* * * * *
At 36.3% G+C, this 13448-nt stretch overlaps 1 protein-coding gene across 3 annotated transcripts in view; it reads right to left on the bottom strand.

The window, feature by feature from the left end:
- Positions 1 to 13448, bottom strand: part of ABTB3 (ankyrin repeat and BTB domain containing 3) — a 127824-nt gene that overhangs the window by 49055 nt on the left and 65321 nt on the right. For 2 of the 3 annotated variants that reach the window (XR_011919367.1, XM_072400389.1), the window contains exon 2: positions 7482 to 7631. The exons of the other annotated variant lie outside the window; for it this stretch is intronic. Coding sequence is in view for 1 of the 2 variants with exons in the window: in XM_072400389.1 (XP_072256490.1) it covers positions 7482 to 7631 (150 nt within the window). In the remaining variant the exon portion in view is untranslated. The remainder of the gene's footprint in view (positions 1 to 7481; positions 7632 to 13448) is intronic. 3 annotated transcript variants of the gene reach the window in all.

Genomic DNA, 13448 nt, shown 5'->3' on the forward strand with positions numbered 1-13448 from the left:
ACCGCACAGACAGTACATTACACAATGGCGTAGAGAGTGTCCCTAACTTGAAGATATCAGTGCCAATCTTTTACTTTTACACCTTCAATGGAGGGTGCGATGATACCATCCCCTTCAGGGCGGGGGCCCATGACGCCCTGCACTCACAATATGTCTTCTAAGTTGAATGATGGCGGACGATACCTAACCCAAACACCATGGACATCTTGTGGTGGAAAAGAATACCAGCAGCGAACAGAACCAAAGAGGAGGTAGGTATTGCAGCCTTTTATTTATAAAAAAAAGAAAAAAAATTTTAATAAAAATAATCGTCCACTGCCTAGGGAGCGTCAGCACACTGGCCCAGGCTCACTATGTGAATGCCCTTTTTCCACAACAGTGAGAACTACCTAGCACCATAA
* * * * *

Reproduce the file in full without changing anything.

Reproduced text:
At 36.3% G+C, this 13448-nt stretch overlaps 1 protein-coding gene across 3 annotated transcripts in view; it reads right to left on the bottom strand.

The window, feature by feature from the left end:
- Positions 1 to 13448, bottom strand: part of ABTB3 (ankyrin repeat and BTB domain containing 3) — a 127824-nt gene that overhangs the window by 49055 nt on the left and 65321 nt on the right. For 2 of the 3 annotated variants that reach the window (XR_011919367.1, XM_072400389.1), the window contains exon 2: positions 7482 to 7631. The exons of the other annotated variant lie outside the window; for it this stretch is intronic. Coding sequence is in view for 1 of the 2 variants with exons in the window: in XM_072400389.1 (XP_072256490.1) it covers positions 7482 to 7631 (150 nt within the window). In the remaining variant the exon portion in view is untranslated. The remainder of the gene's footprint in view (positions 1 to 7481; positions 7632 to 13448) is intronic. 3 annotated transcript variants of the gene reach the window in all.

Genomic DNA, 13448 nt, shown 5'->3' on the forward strand with positions numbered 1-13448 from the left:
ACCGCACAGACAGTACATTACACAATGGCGTAGAGAGTGTCCCTAACTTGAAGATATCAGTGCCAATCTTTTACTTTTACACCTTCAATGGAGGGTGCGATGATACCATCCCCTTCAGGGCGGGGGCCCATGACGCCCTGCACTCACAATATGTCTTCTAAGTTGAATGATGGCGGACGATACCTAACCCAAACACCATGGACATCTTGTGGTGGAAAAGAATACCAGCAGCGAACAGAACCAAAGAGGAGGTAGGTATTGCAGCCTTTTATTTATAAAAAAAAGAAAAAAAATTTTAATAAAAATAATCGTCCACTGCCTAGGGAGCGTCAGCACACTGGCCCAGGCTCACTATGTGAATGCCCTTTTTCCACAACAGTGAGAACTACCTAGCACCATAA